PhD thesis defense to be held on November 14, 2022, at 10:30 (Virtually in MS Teams)

Picture Credit: Vasileios Evangelopoulos

Thesis title: Optimization of active electrical distribution network management with heterogeneous sources of flexibility

Abstract: The ever-increasing presence of distributed energy resources (DER) in the electric grid, in the form of distributed generation, energy storage and flexible loads, poses significant challenges to the distribution system operator (DSO). Nonetheless, DER can contribute to the flexible management of the operation of the distribution system. This PhD thesis focuses on optimizing the management of active distribution networks (DNs) by utilizing heterogeneous sources of flexibility, i.e., flexibility that is sourced by DER of different technologies with different technical characteristics.
Firstly, the impact of the ever-increasing penetration of DER in the distribution networks is analyzed, as well as their benefits as sources of flexibility for the effective management of active DNs are highlighted. Furthermore, a comprehensive literature review is presented for the methods and models that optimize the management of active DNs, both in the stage of operational planning and in the stage of real-time dispatch. Consequently, the research focuses on the development of innovative optimization methods that cover, financially and technically, the above-mentioned stages for the management of active DNs.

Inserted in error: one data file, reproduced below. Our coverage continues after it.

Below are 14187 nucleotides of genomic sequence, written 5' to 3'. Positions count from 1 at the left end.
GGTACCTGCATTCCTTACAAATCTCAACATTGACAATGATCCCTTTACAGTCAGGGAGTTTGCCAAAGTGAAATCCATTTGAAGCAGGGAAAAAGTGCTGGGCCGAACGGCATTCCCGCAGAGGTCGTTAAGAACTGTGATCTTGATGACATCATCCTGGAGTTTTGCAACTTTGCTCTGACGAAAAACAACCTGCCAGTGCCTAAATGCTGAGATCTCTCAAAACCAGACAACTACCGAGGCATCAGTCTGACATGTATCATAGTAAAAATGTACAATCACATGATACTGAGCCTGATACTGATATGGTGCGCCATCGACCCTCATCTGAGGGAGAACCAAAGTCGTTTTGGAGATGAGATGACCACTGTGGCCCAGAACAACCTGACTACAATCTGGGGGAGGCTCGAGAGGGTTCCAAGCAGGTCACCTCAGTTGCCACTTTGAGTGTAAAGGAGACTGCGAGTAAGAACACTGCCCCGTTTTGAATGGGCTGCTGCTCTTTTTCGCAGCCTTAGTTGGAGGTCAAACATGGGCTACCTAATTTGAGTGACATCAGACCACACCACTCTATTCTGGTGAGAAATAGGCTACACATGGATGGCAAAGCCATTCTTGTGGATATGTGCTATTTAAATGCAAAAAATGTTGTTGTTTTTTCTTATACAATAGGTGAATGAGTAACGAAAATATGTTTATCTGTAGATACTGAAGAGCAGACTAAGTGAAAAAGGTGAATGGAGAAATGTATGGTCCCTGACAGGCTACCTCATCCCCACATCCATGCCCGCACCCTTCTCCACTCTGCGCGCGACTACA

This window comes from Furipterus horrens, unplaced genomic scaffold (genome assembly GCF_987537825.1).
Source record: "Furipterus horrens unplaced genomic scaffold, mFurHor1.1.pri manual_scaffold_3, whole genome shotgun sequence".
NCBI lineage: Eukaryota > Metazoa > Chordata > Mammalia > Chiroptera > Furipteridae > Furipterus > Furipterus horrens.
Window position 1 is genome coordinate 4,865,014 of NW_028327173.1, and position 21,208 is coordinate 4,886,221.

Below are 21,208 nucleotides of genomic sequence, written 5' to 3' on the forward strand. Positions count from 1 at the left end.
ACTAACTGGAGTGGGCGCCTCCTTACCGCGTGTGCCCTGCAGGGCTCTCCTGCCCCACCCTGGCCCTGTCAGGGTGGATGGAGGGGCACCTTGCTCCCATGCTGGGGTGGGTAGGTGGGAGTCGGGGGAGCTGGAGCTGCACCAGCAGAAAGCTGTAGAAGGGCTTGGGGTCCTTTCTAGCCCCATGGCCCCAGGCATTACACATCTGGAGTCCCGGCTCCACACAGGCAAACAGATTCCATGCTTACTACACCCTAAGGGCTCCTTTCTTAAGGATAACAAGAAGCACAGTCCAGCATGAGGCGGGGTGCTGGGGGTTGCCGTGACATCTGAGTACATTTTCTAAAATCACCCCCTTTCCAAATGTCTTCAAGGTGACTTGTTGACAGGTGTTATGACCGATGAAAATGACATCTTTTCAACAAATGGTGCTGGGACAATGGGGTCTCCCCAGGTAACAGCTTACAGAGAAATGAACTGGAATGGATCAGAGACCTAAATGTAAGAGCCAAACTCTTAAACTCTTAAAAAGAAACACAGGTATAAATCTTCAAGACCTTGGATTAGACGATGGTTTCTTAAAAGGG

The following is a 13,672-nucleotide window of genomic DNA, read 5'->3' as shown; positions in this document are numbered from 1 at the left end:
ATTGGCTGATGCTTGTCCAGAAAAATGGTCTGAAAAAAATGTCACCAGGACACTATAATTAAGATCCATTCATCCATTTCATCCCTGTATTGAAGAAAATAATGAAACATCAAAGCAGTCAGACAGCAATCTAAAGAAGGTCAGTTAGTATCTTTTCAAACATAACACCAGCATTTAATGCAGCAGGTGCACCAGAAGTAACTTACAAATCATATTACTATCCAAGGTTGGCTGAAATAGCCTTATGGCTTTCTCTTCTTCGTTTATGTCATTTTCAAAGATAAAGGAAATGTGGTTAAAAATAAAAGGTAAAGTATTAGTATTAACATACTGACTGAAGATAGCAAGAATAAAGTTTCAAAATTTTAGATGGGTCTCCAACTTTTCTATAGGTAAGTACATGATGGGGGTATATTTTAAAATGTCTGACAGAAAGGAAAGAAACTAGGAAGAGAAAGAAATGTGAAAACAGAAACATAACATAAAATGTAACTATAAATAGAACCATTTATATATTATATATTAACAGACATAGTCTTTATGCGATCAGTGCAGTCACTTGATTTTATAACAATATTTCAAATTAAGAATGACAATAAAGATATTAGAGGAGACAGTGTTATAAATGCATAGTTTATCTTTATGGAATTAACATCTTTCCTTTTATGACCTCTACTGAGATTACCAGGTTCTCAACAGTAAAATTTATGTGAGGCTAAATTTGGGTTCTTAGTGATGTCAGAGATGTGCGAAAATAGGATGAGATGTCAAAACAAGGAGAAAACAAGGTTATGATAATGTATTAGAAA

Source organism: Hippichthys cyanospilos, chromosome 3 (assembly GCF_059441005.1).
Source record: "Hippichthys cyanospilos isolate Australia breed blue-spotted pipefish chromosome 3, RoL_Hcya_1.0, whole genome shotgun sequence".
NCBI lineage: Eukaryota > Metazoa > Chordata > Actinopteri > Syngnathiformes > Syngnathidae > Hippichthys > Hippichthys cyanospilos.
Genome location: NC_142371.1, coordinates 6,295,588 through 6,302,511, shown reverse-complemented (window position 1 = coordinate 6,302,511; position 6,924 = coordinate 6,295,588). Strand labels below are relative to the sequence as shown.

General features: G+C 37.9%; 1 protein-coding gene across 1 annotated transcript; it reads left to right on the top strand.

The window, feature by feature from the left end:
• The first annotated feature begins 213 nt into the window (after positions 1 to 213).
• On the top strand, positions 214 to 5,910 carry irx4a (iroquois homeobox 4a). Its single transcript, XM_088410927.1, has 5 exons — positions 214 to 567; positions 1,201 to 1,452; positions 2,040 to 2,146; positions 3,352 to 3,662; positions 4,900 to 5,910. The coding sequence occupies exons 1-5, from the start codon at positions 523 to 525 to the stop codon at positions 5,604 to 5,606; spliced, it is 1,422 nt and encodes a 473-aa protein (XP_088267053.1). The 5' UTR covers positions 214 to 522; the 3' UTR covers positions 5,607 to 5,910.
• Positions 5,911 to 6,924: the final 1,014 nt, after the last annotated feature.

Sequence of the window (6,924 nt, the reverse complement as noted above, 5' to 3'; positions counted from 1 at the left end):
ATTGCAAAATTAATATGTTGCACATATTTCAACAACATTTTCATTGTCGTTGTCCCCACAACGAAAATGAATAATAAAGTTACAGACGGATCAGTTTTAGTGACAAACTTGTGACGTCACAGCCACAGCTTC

The problem of operational planning of active DNs is solved with a novel two-stage stochastic programming model that takes into consideration weighted forecasting scenarios of the electric load and the variable production of renewable energy sources (RES). The operational schedule determines a) the schedule of active power flows in the interconnection of the DN with the transmission system, and b) the required amounts of DER flexibility that is committed for the stage of real-time dispatch.
Then, the problem of real-time dispatch of the available DER flexibility is solved with a novel methodology that is based on the principles of model predictive control to reduce the deviations from the dispatch schedule and to minimize the operational costs of the DN. In addition, the response time of DER flexibility to the dispatch orders (set-points) that are sent by the DSO is taken into account.
Finally, the financial management of active DNs is modeled within a bi-level programming framework that is based on the Stackelberg model with one leader and multiple followers, and is solved as a problem of mathematical program with equilibrium constraints. The DSO (leader) organizes a local flexibility market, in which aggregators of flexible loads, RES and energy storage systems participate as providers of flexibility services (followers).

Supervisor: Associate Professor Pavlos Georgilakis

PhD Student: Vasileios Evangelopoulos